Hester Prynne, in comparison, has sexual relations out of wedlock, and is persecuted for it. While she does not receive a death sentence, her social standing is diminished after the incident. She has to wear a letter ‘A’ for ‘adultery’ for everyone to see from that day on. One of the reasons that Hester’s extramarital affair shocks the people around her is that, according to Kathryn Hughes, “women were considered physically weaker yet morally superior to men”1, thus a woman committing adultery was quite out of the ordinary. Furthermore, Hughes writes that “women were assumed to desire marriage because it allowed them to become mothers rather than to pursue sexual or emotional satisfaction”2. This point can be debated in relation to the Scarlet Letter: While Hester does love Dimmesdale, and seems to engage with him for that reason, she is also a young woman in her best years, and her husband Chillingworth, who was believed to be dead, was an old man when they married. Thus, she would most likely not be able to conceive a child from him. Since that was considered a woman’s duty, surely that can be a means to justify what she does. She definitely loves her daughter Pearl, and even when given the chance to part from her and start a new life elsewhere, she stays with her to teach her the moral values that she herself did not follow. She seems quite able to be a mother, as this quote from the text shows: “Lonely as was Hester’s situation, […] she possessed an art […] to supply food for her thriving infant and herself.”3 While she does her duty as a mother, she is also independent: She alone is the bread-winner for the family, since she is not able to rely on a husband to support the family. She must also have known what would happen to her when the truth about her adultery came to light, but she accepted the consequences. In that respect, Hester is a pioneer of the independent women of today, and quite a modern woman in regards to the time when the novel was written. It can thus be argued that the role of the woman, which was already in a process of change at the beginning of the nineteenth century, was portrayed as more than simply a man’s object and a means to produce heirs.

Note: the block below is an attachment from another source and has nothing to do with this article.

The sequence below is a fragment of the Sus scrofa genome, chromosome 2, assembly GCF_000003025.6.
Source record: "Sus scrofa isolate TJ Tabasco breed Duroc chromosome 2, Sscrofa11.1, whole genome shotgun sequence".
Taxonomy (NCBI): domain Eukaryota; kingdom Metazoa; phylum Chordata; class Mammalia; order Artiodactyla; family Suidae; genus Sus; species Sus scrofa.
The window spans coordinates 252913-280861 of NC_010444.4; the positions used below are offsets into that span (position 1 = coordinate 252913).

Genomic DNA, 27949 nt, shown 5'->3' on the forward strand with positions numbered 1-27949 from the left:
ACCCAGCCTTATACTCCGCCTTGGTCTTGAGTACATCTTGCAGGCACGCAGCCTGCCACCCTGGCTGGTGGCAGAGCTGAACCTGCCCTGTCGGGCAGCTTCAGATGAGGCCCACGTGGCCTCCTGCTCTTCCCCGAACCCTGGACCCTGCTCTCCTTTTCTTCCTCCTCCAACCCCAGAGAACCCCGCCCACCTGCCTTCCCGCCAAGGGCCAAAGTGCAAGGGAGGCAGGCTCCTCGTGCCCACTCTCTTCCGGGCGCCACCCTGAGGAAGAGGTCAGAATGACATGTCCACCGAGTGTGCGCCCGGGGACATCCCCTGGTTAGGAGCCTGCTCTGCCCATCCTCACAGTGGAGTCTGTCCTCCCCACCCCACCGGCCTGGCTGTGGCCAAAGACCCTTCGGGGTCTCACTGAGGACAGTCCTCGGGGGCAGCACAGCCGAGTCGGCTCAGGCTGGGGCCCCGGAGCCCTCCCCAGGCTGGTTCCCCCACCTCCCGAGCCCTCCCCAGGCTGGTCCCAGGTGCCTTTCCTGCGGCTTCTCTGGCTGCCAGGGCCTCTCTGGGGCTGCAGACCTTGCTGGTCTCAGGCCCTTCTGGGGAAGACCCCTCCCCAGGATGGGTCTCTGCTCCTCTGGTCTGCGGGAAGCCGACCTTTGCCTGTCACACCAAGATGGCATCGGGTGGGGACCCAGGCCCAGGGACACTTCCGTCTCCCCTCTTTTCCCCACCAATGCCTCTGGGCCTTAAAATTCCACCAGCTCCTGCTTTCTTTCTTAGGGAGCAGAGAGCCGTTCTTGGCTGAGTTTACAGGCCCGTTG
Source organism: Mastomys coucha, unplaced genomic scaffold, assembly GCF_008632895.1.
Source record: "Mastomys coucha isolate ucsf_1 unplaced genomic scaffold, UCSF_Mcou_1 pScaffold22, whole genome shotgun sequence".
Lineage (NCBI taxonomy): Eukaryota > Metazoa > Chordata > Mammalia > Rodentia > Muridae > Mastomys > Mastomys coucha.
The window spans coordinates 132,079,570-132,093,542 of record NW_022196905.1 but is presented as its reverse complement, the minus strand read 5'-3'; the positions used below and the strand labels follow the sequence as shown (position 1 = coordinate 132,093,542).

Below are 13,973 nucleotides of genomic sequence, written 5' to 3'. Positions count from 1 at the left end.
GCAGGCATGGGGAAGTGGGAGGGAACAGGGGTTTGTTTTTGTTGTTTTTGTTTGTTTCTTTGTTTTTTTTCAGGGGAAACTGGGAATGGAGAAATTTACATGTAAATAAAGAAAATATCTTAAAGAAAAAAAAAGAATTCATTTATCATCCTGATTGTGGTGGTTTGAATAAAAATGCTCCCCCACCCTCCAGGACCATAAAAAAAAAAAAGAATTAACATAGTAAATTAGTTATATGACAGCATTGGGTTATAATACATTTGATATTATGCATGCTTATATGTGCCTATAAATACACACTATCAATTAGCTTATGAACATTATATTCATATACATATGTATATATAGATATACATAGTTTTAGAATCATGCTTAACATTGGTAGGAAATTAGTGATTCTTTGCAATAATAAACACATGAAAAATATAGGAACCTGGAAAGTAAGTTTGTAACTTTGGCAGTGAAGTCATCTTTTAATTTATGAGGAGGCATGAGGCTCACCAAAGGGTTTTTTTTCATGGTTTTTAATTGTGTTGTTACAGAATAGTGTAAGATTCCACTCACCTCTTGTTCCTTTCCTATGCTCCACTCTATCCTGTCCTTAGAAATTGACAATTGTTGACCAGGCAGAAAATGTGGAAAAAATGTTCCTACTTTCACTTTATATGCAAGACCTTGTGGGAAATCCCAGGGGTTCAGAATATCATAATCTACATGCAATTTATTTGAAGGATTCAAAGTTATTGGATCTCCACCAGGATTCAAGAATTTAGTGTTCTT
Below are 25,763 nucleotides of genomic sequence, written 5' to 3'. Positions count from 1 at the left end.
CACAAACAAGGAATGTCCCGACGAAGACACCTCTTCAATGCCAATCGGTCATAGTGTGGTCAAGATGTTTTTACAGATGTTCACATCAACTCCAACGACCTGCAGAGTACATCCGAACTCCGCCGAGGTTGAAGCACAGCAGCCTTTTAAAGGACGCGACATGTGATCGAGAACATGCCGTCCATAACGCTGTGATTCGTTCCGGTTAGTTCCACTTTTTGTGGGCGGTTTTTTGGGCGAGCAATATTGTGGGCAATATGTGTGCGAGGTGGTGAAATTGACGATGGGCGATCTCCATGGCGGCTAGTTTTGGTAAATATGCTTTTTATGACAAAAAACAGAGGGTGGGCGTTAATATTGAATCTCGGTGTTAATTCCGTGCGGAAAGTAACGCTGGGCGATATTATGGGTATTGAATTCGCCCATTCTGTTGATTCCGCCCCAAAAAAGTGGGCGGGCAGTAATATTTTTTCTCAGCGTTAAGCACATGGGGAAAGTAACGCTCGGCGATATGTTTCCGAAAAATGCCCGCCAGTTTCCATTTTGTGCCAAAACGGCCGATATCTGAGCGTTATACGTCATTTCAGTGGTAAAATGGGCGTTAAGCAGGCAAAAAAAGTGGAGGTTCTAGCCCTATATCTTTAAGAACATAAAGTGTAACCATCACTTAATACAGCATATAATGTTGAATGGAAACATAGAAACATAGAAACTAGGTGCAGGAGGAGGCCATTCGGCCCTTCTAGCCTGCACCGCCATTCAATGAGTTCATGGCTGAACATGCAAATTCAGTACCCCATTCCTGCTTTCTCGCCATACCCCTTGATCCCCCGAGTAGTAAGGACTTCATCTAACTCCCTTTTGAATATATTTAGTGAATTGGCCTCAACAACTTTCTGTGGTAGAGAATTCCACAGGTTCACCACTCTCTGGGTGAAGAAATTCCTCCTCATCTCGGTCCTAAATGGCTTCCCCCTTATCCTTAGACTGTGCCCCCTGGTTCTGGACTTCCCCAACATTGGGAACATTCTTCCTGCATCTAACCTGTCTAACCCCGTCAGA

It should be mentioned that, while the puritan society that Hester lives in has strict moral values, it is also quite egalitarian in contrast to society in general at the time. Hester is not condemned for being a woman, but for the fact that she committed a crime, and even more notably, Hester is seen as the victim by her people, with a clergyman stating that she should “no longer hide the name of him who tempted [her] to this grievous fall”4. This is especially noteworthy since as women were seen as more moral than men, the reader could have suspected that Hester’s punishment would exceed that of the man she was with. For many decades, women were also regarded as the descendants of Eve who, after being tricked by the snake in the garden of Eden, convinced Adam to try the forbidden fruit. In a society based on religion, then, this emancipated approach is quite astounding. The puritans seem to be pioneers of today’s society that is based increasingly on equal rights, and the role of women at the time is definitely challenged in that respect.
- Quote paper
- Michelle Blum (Author), 2016, The portrayal of women in Nathaniel Hawthorne's "The Scarlet Letter", Munich, GRIN Verlag, https://www.grin.com/document/1128247